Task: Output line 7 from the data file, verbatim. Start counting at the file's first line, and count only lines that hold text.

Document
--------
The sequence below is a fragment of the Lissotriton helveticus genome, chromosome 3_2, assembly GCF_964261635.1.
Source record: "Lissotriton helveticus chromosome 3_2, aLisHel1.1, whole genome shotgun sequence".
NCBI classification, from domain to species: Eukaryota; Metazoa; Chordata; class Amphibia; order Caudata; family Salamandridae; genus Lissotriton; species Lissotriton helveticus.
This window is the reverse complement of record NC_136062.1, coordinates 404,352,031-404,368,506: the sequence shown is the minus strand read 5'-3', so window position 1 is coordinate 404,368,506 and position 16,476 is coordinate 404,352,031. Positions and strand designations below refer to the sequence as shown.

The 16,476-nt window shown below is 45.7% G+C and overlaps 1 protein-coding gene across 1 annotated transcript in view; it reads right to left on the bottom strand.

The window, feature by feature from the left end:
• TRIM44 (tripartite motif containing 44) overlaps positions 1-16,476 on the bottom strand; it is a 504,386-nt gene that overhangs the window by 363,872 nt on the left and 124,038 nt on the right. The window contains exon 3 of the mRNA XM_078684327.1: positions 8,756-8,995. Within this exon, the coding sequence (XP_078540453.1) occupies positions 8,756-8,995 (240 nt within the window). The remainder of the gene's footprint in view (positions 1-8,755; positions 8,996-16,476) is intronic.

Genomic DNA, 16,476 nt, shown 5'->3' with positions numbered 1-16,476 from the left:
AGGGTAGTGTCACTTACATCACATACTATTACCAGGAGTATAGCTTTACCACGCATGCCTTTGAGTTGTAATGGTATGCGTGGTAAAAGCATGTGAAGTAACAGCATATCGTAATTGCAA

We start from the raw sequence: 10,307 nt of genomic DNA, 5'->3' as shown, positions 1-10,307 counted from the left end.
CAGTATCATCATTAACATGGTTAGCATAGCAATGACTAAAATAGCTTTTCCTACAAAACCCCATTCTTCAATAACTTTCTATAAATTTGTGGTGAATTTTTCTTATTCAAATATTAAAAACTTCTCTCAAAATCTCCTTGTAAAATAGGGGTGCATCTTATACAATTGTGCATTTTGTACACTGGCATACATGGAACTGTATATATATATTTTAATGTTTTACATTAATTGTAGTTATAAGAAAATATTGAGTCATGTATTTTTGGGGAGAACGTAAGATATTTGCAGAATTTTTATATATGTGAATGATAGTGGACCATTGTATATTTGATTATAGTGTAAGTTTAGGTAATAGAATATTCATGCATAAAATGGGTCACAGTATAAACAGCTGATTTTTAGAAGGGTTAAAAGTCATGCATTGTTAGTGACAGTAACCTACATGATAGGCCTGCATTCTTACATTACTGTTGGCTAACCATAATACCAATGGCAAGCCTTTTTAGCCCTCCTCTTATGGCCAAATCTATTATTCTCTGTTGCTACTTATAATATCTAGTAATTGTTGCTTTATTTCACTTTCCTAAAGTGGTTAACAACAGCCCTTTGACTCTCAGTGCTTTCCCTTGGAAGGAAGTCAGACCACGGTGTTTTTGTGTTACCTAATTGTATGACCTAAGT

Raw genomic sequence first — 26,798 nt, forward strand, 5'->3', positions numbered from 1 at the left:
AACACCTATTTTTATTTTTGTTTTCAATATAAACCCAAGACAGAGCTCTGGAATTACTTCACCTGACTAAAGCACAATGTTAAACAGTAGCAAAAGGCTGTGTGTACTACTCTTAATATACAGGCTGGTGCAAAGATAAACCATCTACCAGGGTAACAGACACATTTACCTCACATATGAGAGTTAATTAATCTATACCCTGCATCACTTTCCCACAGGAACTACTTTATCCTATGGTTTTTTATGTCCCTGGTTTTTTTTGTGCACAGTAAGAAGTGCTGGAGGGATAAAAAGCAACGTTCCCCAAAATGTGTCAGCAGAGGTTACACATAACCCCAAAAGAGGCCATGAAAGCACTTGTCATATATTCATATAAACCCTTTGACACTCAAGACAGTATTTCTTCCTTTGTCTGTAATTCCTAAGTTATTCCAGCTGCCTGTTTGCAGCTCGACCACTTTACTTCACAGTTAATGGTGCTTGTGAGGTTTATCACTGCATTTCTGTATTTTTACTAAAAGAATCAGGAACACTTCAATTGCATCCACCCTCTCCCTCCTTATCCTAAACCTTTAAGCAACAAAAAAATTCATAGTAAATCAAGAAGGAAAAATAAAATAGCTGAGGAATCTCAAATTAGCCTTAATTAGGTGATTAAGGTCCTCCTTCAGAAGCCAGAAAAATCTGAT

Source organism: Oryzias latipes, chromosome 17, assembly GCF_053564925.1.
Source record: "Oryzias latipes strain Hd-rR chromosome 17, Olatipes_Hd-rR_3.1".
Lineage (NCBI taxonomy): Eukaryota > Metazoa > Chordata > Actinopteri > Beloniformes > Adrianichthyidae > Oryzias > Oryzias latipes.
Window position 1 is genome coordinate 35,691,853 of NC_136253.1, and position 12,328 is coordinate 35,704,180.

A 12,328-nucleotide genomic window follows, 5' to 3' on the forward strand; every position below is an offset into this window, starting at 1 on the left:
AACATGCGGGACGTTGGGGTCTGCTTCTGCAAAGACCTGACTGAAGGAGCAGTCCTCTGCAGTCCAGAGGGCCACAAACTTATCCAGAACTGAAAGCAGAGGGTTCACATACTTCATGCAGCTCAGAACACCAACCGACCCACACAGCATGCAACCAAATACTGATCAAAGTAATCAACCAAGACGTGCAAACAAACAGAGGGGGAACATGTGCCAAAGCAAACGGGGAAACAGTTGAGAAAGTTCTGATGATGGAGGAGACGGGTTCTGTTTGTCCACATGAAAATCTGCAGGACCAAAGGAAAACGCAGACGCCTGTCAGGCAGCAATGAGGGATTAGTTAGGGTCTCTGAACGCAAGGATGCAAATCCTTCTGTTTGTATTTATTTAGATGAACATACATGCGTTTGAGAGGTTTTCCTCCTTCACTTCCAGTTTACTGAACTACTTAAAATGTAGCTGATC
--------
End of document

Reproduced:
• TRIM44 (tripartite motif containing 44) overlaps positions 1-16,476 on the bottom strand; it is a 504,386-nt gene that overhangs the window by 363,872 nt on the left and 124,038 nt on the right. The window contains exon 3 of the mRNA XM_078684327.1: positions 8,756-8,995. Within this exon, the coding sequence (XP_078540453.1) occupies positions 8,756-8,995 (240 nt within the window). The remainder of the gene's footprint in view (positions 1-8,755; positions 8,996-16,476) is intronic.